Part of Age Action's work involves taking an active part in global policy affecting the rights of older people all over the world. Lianne Murphy is the Development Officer in that area of our Ageing and Development programme. Here she gives an account of a recent trip to northern Tanzania - and the inspirational people she met there.
A group of older women at the Sukuma older persons' forum in Tanzania
I recently visited Tanzania to see how older people are being assisted by an Irish Aid funded programme. I was hosted by HelpAge International Tanzania and one of their partner organisations Malperece, who are implementing the programme.
The destination was Magu district, a rural area near Lake Victoria in Northern Tanzania. After two and a half days of travel it was fantastic to finally reach this very lush and beautiful location and start the field trip.
As part of the programme Malperece have facilitated the coming together of older people in Magu district into older people’s forums and older people’s monitoring groups. Together they agree on what is needed for the local older population and then meet with local officials to advocate for their own rights. The issues range from access to age appropriate health services and medicines to access to social protection benefits or funding to start small enterprises.
I first met with various local government and medical officials from the District Commissioners offices, the District hospital and the local health centres who described how they are meeting the needs of older people. As informative as those meetings were I was much more excited to meet older people and hear from them directly about their own lives.
On arriving to Lugeye village I am enthusiastically greeted through song and dance by the local older people’s forum. We meet out of the sun, under a small cluster of trees. There is a good mix of both older women and men present. They explain their structure and activities, some of which include collecting statistics and data on older people, following up on the delivery of health services for older people, identifying issues of abuse and harassment older people face and advocating for a social pension as has been introduced in Zanzibar, the semi autonomous region of Tanzania. They have a continuing dialogue with local officials to feedback their findings and results, and advocate for solutions to the challenges that arise.
Anna Masonge (pictured), a 68-year-old member of the older person’s forum gets up and outlines how she received a grant to set up a small business and now makes and sells soap, disinfectant, bath salts, and massage oils which ensure she has enough money to get by. She also explains the social and psychological benefits of joining the older persons' forum: "I meet my peers, exchanges ideas, takes part in social activities and have an identity with the wider group. There is strength in unity."
The following day I visit Sukuma village; again I am greeted with wonderful song and dance. This group is predominantly older women as I’m told that the men are out tending to the cattle. One by one the women stand to explain how they are working with the older person’s forum and benefitting from the better services that are now being delivered because of the advocacy work they have done.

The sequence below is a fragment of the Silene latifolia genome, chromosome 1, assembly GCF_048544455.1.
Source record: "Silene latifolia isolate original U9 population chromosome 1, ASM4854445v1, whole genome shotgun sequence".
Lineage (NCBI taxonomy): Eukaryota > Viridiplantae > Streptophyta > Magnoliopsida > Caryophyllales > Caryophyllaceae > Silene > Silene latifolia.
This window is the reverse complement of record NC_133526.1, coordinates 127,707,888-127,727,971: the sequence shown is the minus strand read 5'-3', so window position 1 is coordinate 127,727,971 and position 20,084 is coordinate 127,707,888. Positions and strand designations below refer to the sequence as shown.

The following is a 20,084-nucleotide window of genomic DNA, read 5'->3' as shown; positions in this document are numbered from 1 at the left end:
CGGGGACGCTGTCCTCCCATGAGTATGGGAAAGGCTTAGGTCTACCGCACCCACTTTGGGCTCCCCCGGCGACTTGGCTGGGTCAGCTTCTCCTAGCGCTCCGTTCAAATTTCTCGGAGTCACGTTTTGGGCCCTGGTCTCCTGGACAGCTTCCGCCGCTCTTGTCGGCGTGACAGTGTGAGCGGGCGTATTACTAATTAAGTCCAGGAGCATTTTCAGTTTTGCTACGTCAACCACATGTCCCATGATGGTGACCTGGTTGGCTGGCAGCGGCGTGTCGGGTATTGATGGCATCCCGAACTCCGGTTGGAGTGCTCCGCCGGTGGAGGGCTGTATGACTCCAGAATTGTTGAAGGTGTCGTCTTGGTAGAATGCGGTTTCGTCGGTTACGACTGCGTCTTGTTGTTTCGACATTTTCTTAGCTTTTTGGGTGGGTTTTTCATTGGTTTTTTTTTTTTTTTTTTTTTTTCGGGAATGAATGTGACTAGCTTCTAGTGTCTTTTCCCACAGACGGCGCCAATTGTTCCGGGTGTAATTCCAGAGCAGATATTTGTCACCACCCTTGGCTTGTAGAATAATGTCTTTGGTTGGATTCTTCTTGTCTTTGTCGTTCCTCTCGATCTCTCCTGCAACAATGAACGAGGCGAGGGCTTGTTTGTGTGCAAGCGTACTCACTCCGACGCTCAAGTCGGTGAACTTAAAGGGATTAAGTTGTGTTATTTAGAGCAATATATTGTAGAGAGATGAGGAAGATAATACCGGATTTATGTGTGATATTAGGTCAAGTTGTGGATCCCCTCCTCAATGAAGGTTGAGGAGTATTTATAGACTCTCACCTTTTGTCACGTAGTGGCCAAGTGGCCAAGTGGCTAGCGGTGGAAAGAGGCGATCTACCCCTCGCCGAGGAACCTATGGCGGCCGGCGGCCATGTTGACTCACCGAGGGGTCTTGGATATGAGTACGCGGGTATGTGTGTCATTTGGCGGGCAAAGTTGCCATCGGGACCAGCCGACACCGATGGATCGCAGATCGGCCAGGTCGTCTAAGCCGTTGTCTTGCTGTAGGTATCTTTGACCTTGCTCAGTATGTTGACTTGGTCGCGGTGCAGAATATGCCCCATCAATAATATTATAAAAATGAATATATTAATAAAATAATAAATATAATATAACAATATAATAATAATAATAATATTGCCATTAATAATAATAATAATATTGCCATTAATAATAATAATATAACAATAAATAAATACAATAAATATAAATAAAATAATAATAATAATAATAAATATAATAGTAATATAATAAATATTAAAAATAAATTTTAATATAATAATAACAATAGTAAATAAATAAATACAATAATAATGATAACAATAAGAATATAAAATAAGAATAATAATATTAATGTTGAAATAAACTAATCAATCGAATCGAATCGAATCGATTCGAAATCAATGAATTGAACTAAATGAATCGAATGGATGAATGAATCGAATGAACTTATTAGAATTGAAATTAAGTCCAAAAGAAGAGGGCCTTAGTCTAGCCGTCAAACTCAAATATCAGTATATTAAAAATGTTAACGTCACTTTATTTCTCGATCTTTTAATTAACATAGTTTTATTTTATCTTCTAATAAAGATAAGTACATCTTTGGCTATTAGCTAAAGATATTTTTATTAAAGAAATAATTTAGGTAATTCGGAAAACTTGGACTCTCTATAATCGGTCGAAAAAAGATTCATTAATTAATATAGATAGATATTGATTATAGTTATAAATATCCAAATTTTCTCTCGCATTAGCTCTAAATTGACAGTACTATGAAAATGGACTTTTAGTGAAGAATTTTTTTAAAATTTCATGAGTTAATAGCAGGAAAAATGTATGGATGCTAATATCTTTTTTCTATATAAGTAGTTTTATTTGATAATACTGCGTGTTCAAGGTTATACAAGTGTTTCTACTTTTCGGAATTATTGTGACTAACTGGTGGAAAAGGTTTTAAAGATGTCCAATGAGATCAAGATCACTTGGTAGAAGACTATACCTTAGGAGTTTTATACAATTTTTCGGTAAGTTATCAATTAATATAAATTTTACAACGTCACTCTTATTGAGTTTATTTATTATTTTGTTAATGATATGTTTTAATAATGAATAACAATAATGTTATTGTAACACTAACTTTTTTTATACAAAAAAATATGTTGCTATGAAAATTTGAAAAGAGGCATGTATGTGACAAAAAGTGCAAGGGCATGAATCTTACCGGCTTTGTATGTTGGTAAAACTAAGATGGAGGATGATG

One such woman is Tabu Busumabu (pictured). Tabu is a trained spokesperson for the group and attends meetings with the District Commissioner. She also received legal training and now advises older women and men on legal issues and rights in relation to elder abuse, land rights and on the importance of making a will.
I meet a group of home based care workers who provide assistance to older people in their own homes. They were set up as a result of the advocacy work of the older people’s forums. They are coordinated by the district hospital but the workers themselves are community based volunteers. The care workers provide advice on basic health; clean water, hygiene, malaria control and encourage their clients to use the specific services for older people in the local health centres and district hospital. They administer massage to assist with joint pain and related mobility issues, and also provide assistance with cooking and cleaning if they are living alone.
Marianna Kang (pictured), an 89-year-old recipient of home based care who was unable to walk due to joint pain and swollen ankles, describes the difference it has made to her life. "I am able to do my own things again now; I have my mobility back and also the dignity and respect from family members. I am independent again."
On returning to Ireland I reflect on my trip and am struck by both the commitment of the older people and also the positive way the local government has responded to their issues. They have found a constructive way of working together that has greatly improved the lives of older people in their community.
I am also struck by the commonality of the issues older people are advocating for in Tanzania with the issues older people face here in Ireland. Access to good health service, income security and care at home or in the community are all issues for Irish older people too. Ultimately living a life with dignity and respect are universal desires no matter which part of the world you live in.